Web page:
Needless to say, in this dark age of science, the idea of better thinking through chemistry has stirred up a hornet storm:
Some health experts agreed that the issue deserves attention. But the commentary didn't impress Leigh Turner of the University of Minnesota Center for Bioethics.
"It's a nice puff piece for selling medications for people who don't have an illness of any kind," Turner said.
Note the implication: If you don't have what Ms. Turner would call an "illness," you have no business altering yourself chemically. How liberating!
I personally consider stupidity a disease caused by a malfunctioning brain, leading to a lack of intelligence that society would be well advised to eradicate, if it can. But the same holds true for sociopathy -- which I envision as a lack of empathy leading to amoral, criminal, or unethical behavior.
In reality, civilization would be immensely benefitted by increasing both intelligence (chemically or otherwise) and traditional morality, which must go hand in hand, or catastrophe ensues:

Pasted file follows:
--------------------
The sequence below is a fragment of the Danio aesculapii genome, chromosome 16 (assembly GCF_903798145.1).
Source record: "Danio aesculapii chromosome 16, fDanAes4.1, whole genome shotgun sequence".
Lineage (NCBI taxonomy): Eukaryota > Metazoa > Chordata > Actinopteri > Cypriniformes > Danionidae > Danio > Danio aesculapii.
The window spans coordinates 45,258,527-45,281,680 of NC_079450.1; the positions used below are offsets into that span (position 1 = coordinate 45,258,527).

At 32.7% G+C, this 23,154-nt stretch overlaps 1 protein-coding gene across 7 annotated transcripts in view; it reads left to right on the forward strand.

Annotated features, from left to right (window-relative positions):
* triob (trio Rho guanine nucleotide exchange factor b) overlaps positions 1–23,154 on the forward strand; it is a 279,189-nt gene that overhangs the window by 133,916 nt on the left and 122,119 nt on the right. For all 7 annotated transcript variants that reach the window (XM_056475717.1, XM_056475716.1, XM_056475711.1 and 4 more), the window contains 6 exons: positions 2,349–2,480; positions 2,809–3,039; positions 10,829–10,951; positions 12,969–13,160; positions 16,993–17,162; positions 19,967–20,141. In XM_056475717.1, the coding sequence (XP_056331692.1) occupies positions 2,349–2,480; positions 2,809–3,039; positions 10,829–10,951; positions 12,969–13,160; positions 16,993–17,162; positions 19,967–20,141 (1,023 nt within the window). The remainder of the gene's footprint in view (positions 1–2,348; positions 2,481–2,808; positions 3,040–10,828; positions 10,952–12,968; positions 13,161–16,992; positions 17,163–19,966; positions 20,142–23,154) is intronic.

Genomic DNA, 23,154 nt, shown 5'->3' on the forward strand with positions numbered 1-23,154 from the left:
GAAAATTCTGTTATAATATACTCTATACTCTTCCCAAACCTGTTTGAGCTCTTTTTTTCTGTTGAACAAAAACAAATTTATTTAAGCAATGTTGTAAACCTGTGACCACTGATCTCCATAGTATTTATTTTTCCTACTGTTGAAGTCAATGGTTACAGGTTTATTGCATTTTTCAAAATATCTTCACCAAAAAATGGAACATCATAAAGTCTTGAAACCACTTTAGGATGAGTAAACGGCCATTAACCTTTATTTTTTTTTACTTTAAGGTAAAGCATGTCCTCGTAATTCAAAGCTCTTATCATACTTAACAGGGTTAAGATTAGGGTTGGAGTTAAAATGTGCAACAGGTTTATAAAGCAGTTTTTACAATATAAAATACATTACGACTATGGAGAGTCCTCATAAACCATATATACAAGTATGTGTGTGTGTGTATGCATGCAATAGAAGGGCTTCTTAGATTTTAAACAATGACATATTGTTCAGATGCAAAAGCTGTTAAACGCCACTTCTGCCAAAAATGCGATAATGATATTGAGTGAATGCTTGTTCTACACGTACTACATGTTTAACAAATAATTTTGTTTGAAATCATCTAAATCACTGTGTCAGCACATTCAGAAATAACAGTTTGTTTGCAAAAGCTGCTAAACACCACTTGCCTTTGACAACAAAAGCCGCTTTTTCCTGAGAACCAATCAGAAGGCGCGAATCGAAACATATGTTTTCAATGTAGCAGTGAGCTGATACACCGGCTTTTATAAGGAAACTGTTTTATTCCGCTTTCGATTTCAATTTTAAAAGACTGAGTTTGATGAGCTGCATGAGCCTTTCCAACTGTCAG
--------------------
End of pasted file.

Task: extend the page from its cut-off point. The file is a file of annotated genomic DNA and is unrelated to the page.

- Increasing intelligence without increasing morality leads to a world of Adolf Eichmanns and A.Q. Khans;
- But increasing morality without increasing intelligence leads to a world of Prince Charleses and PETA-people, well-intentioned dimwits who do just as much damage as the mad scientists; how? By successfully palming off their own follies and foibles onto the nation as a whole.
I say hurrah for increasing intelligence! Or to put it in a Learyesque context, hurrah for Space Migration, Intelligence Increase, and Life Extension (SMI²LE), by any means necessary. So long as we simultaneously work just as hard to increase traditional moral understanding -- also necessary but not sufficient, and upon which our entire civilization of freedom, liberty, Capitalism, and individualism is built.
December 7, 2008
Knicks & Knacks II
Today on Power Line, John Hinderaker once again takes up the sensuous man's burden in praise of beauty pageants. Anent the Miss World competition, now underway, he writes about one of the beauties, whose picture he emplaces below the paragraph...
Nevertheless, excitement is beginning to mount. With serious wagering now in progress, betting odds have taken shape. The original favorite, as reflected here, was Miss Ukraine. That's not too surprising, given the home stage advantage that we often see in beauty pageants. What is remarkable is that, notwithstanding the shift in locale, Miss Ukraine still rates second as a betting favorite (as always, click to enlarge).